HHB Working Paper no. 9 – “No country for young people. Poverty and age in Italy, 1948-2018” – explores the changing risk of poverty for older and younger generations of Italians throughout the republican period.
The authors show that poverty rates have decreased steadily for all age groups, but that youth has been left behind: by 2016, children aged 0-17 are 5 times likelier to be poor than someone in the age range of their grandparents – an intergenerational reversal of fortune that is unprecedented in Italy’s post-WW2 history.
Massimo Baldini, Giulia Mancini, and Giovanni Vecchi also assess the impact of the Great Recession on living standards by age, finding that the young have been hit hardest, particularly in Southern regions. What explains the extra poverty risk associated with young age? Read the paper to find out.
HHB continues to improve coverage of the right tail of the income distribution (the super-rich), with the goal of producing better estimates of economic inequality in the long run. For this, historical family archives are crucial: they preserve the family budgets of generations of noblemen and aristocrats.
HHB will soon launch a project focused on the historical family archive of the Pepi family of Florence.
The family dates back to the 11th century, and it is believed that its name derives from having had the monopoly of the pepper trade in Florence. A prominent exponent is Ruberto Pepi (1572-1634), a spice merchant and one of the first bankers in Florence, who married Isabella de' Medici in 1608 and made the family one of the protagonists of the Florentine society. The Pepi family still lives in Palazzo Pepi, where the Family Archive is currently preserved.
Registers and records of Brazilian plantations in the 19th century, especially in the province of São Paulo, provide a unique source for the compilation of historical household budgets. Since the 1840s, coffee planters employed workers – mainly European immigrants – using contracts in which labor and credit were interlinked. Such a system involved methodical bookkeeping of households’ debts and expenditures. Given the distance of the farms from urban centers, the farms also frequently supplied consumption goods to the families, so that the records frequently detail individual items consumed by the families.
In their paper (forthcoming in the HHB Working Paper Series), Bruno Gabriel Witzel de Souza and Leonardo Antonio Santin Gardenal discuss a newly available source of this type, namely the records of farm Ibicaba. Currently located in the municipality of Cordeirópolis, in the state of São Paulo, farm Ibicaba was the first plantation to employ German-speaking and Portuguese sharecroppers since the 1840s. The source here refers to the farm’s records starting in 1891 and spanning until the 1950s. Despite being limited to a single plantation, the authors argue that the historical importance of farm Ibicaba justifies a deeper exploration of its records. The paper further discusses questions of sample selection and the representativeness of the dataset for the rural economy of São Paulo.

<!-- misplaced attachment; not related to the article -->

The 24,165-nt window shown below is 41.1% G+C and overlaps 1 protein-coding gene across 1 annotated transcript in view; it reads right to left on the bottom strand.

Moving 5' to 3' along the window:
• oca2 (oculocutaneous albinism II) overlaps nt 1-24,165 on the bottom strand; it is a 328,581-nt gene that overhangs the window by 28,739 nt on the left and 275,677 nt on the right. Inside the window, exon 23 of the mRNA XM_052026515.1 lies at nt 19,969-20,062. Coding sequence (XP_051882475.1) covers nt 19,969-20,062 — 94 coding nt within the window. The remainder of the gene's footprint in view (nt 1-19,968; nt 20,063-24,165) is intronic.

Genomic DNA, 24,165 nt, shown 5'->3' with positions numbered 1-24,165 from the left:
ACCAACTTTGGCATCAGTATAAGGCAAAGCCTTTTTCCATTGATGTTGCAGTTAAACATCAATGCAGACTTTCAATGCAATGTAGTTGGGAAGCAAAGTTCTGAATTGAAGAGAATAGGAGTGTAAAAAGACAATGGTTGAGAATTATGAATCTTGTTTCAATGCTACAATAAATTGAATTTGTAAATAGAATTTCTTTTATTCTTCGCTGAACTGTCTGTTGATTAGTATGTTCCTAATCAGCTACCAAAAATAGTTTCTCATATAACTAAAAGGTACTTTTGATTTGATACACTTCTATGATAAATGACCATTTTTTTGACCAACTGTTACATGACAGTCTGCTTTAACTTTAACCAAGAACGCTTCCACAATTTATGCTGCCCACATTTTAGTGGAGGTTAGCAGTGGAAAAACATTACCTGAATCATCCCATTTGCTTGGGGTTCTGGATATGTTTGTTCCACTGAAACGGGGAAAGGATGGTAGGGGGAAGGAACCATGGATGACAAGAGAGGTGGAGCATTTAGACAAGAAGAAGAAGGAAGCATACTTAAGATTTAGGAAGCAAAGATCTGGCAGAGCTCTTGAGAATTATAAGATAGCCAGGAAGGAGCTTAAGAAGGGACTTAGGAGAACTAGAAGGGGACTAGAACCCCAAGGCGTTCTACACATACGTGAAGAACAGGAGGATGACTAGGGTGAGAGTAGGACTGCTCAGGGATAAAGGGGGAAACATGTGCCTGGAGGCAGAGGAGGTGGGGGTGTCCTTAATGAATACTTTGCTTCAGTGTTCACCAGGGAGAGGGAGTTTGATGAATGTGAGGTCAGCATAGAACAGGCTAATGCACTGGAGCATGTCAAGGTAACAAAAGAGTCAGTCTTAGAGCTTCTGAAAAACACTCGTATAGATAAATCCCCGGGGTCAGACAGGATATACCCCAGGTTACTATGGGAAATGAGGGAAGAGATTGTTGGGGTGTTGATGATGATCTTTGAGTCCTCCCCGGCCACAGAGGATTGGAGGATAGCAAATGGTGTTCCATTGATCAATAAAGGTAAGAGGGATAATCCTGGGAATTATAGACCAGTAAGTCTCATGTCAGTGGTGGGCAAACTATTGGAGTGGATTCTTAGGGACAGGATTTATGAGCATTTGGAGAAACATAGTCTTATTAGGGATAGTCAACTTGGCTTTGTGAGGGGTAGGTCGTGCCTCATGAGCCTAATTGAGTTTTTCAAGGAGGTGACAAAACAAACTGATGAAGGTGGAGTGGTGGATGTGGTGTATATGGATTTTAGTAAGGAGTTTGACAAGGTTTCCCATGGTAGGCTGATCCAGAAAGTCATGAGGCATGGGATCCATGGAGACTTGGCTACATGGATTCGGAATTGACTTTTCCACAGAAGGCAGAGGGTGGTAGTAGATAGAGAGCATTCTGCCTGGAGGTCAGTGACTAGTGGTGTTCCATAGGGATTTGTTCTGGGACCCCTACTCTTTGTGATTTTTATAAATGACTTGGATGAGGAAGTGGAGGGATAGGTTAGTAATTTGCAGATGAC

Bruno Witzel will present this new source at a new HHB Seminar on Wednesday, May 30th, hosted by the HHB Headquarters in Tor Vergata. He will also discuss some insights from his PhD thesis on immigration and the organization of rural labor markets in Brazil during the period of transition from slavery.
Acknowledgments: The authors would like to thank Theodoro Hayden Carvalhaes for the allowance to conduct a pilot analysis of the farm’s records; and to Paulo Tamiazo, Renato Timm, and Sven Dinklage for the co-organization of a colloquium that commemorated the 200 years of foundation of farm Ibicaba.
Prof. Brunetti holds a PhD in “Computational Methods for Financial and Economic Forecasting and Decisions” (University of Bergamo, 2006) and, before joining Tor Vergata in 2007, she held a Post-doc Fellowship at the University of Modena and Reggio Emilia. She has also been Visiting professor at the Imperial College Business School (London) and Researcher at the Stockholm School of Economics.
Her research focuses mainly on household finance, ageing and financial markets, financial markets and business cycle, macroeconomic forecasts, and financial markets efficiency.
The super-rich are notoriously under-represented in household expenditure surveys (see here), which can lead to biased inequality estimates. The budget of Filippo Massimiliano del Drago Biscia Gentili, Prince of Mazzano and Antuni, and his family, for the year 1881, is an example of how the HHB project overcomes this issue.
The Prince, born in Rome in 1824, was a descendant of Augustus III King of Poland and of Louis IX King of France. His wife, María Milagros Muñoz y Borbón, was the daughter of María Cristina de Borbón, Princess of the Two Sicilies and Regent of Spain between 1833 to 1840. A noble family indeed, even if the house of del Drago had been ennobled only in 1832, with Filippo’s father, for the services rendered to the Pope.
The household accounts of the Prince – compiled by the Maestro di Casa Attilio Bedini, bursar of the family – clearly document his conspicuous wealth, with household expenditures amounting to 234,000 Italian lire per year in 1881 (more than 1 million euros, at current prices). The noble family spent almost 6 times as much as the richest household recorded so far by HHB for 1881 Italy.